Almost all of my fondest childhood memories come from playing organized or recreational or school sports, which I did with my type 1 diabetes for about 10 years. I think part of what makes those memories so wonderful and triumphant in my mind is the fact that I did it with diabetes and although many had no clue on earth how hard it was to balance, I did, and because I knew, I appreciated and loved every second I had on the field or court. Looking back on my kid self, I’m kind of proud even, because there were times I felt the effort was not worth it. Recently, Reyna at Beta Buddies, whose son Joe has type 1 diabetes, wrote an amazing post that brought a lot of my sentiments from playing sports back to life.
I wanted to share the following for a long time for several reasons. A) I made some major mistakes I wouldn’t want a young person to live through, B) I want to add to all the existing data out there that you can do it, you can do it, you can do it with type 1 diabetes, and C) I want young people to know that because of diabetes, you can do it better than others because you can use the fact that you have type 1 diabetes as extra motivation that others often lack. And believe me, motivation to do well takes you further than skill.
Things that didn’t work for me:
-Playing with blood sugar over 250. I did this a lot because it felt so important at the time. Looking back…I really wish I had been smarter. My parents were always checking on my blood sugar readings to make sure I could play but I would rig the meter by adding saliva to the strip…which wasn’t smart either.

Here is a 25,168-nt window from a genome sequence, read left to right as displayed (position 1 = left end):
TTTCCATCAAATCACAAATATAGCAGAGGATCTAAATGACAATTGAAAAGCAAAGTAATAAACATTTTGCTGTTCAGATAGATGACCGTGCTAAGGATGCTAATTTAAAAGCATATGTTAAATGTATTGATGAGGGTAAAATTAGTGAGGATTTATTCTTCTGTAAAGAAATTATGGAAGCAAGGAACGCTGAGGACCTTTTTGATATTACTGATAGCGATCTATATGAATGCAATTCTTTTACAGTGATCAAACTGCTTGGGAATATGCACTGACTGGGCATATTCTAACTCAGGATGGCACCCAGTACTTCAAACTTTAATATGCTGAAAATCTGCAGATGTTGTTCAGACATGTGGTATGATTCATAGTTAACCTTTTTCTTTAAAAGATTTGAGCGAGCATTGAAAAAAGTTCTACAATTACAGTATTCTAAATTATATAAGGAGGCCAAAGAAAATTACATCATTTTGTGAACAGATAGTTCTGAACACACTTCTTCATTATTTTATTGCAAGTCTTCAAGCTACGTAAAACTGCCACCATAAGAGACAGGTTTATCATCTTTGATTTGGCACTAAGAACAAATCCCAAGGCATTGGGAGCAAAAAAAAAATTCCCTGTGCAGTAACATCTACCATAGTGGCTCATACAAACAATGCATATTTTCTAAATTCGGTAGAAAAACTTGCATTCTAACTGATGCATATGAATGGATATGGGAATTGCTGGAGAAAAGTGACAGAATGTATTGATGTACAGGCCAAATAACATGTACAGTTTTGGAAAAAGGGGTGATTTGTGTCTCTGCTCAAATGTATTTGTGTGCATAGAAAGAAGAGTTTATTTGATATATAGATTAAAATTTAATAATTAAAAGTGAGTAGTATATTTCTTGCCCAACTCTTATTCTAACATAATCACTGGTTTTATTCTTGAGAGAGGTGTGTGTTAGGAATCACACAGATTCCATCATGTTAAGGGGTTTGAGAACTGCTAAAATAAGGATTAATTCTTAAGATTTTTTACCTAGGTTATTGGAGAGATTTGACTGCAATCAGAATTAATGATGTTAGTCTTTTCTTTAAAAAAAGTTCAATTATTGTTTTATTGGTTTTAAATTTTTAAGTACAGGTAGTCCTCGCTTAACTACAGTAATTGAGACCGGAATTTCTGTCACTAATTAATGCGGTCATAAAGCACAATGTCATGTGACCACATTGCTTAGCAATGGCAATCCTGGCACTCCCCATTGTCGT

-Playing while feeling low. Sometimes I’d feel just a little low and know that there would be only a few more minutes until half time or quarter or the end of the game. So I’d stubbornly wait it out and keep playing (without much energy) and although I never passed out, what if I had?
-Straying from my diabetes “schedule”. During most of the years I played recreational or organized sports I used injections and the old regular and NPH insulins. This required I stay on my strict eating schedules. These days, it works pretty differently but, it doesn’t mean that you can’t figure out what works for you and try to stick to it. (Obviously this is easier for older children-like teenagers)
-Not preparing in advance. I had better blood sugars come game time if I prepared the day before. When I played varsity soccer, I had 2 hour practices every day and weekly games around dinner time. This meant pre-packing snacks, juice, glucose tablets, extra strips, glucose gel, and back up insulin. My game was really affected if I didn’t get my mind focused on my daily goals of blood sugar management. I remember soccer season being tough on my grades in high school because I spent all day making sure I had good blood sugars prior to playing. Once I played, all the work was totally worthwhile! Forgetting to pack glucose tablets or juice, pretty much ruined practice since I had to leave the field to hunt down sugar somehow. Forgetting extra strips and running out of strips in the middle of a game felt like bad luck but was really just me forgetting to prepare. So it became really important once I realized all this.